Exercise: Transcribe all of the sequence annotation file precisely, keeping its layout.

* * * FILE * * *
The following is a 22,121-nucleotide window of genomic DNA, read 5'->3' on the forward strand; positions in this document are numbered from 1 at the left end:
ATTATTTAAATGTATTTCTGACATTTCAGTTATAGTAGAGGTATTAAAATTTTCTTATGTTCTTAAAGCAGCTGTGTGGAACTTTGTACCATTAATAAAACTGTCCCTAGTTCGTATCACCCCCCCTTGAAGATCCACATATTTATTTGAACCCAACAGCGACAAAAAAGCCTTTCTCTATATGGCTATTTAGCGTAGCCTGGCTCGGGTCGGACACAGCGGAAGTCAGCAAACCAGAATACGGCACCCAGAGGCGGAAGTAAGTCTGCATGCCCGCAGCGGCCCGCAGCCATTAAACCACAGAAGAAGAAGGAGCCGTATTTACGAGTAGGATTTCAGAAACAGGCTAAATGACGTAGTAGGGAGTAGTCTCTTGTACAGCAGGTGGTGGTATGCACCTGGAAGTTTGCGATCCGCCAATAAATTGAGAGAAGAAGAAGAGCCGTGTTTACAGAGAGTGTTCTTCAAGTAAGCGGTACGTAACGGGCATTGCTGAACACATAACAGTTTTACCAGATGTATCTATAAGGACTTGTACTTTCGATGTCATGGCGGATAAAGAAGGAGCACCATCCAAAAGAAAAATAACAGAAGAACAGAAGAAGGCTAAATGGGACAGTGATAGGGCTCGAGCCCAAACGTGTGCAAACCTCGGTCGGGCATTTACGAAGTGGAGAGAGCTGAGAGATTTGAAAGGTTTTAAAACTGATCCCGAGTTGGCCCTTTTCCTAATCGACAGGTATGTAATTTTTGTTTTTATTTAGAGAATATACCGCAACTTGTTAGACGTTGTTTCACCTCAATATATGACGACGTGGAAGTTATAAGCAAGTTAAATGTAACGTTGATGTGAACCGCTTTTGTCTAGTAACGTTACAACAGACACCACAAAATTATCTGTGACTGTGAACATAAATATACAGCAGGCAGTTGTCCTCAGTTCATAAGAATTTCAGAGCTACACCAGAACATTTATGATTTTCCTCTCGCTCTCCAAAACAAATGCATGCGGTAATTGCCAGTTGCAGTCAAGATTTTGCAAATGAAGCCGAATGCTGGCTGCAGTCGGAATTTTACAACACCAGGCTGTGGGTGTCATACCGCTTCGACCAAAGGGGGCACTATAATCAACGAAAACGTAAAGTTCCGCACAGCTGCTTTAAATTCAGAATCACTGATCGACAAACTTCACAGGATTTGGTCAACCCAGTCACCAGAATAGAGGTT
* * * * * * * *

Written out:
The following is a 22,121-nucleotide window of genomic DNA, read 5'->3' on the forward strand; positions in this document are numbered from 1 at the left end:
ATTATTTAAATGTATTTCTGACATTTCAGTTATAGTAGAGGTATTAAAATTTTCTTATGTTCTTAAAGCAGCTGTGTGGAACTTTGTACCATTAATAAAACTGTCCCTAGTTCGTATCACCCCCCCTTGAAGATCCACATATTTATTTGAACCCAACAGCGACAAAAAAGCCTTTCTCTATATGGCTATTTAGCGTAGCCTGGCTCGGGTCGGACACAGCGGAAGTCAGCAAACCAGAATACGGCACCCAGAGGCGGAAGTAAGTCTGCATGCCCGCAGCGGCCCGCAGCCATTAAACCACAGAAGAAGAAGGAGCCGTATTTACGAGTAGGATTTCAGAAACAGGCTAAATGACGTAGTAGGGAGTAGTCTCTTGTACAGCAGGTGGTGGTATGCACCTGGAAGTTTGCGATCCGCCAATAAATTGAGAGAAGAAGAAGAGCCGTGTTTACAGAGAGTGTTCTTCAAGTAAGCGGTACGTAACGGGCATTGCTGAACACATAACAGTTTTACCAGATGTATCTATAAGGACTTGTACTTTCGATGTCATGGCGGATAAAGAAGGAGCACCATCCAAAAGAAAAATAACAGAAGAACAGAAGAAGGCTAAATGGGACAGTGATAGGGCTCGAGCCCAAACGTGTGCAAACCTCGGTCGGGCATTTACGAAGTGGAGAGAGCTGAGAGATTTGAAAGGTTTTAAAACTGATCCCGAGTTGGCCCTTTTCCTAATCGACAGGTATGTAATTTTTGTTTTTATTTAGAGAATATACCGCAACTTGTTAGACGTTGTTTCACCTCAATATATGACGACGTGGAAGTTATAAGCAAGTTAAATGTAACGTTGATGTGAACCGCTTTTGTCTAGTAACGTTACAACAGACACCACAAAATTATCTGTGACTGTGAACATAAATATACAGCAGGCAGTTGTCCTCAGTTCATAAGAATTTCAGAGCTACACCAGAACATTTATGATTTTCCTCTCGCTCTCCAAAACAAATGCATGCGGTAATTGCCAGTTGCAGTCAAGATTTTGCAAATGAAGCCGAATGCTGGCTGCAGTCGGAATTTTACAACACCAGGCTGTGGGTGTCATACCGCTTCGACCAAAGGGGGCACTATAATCAACGAAAACGTAAAGTTCCGCACAGCTGCTTTAAATTCAGAATCACTGATCGACAAACTTCACAGGATTTGGTCAACCCAGTCACCAGAATAGAGGTT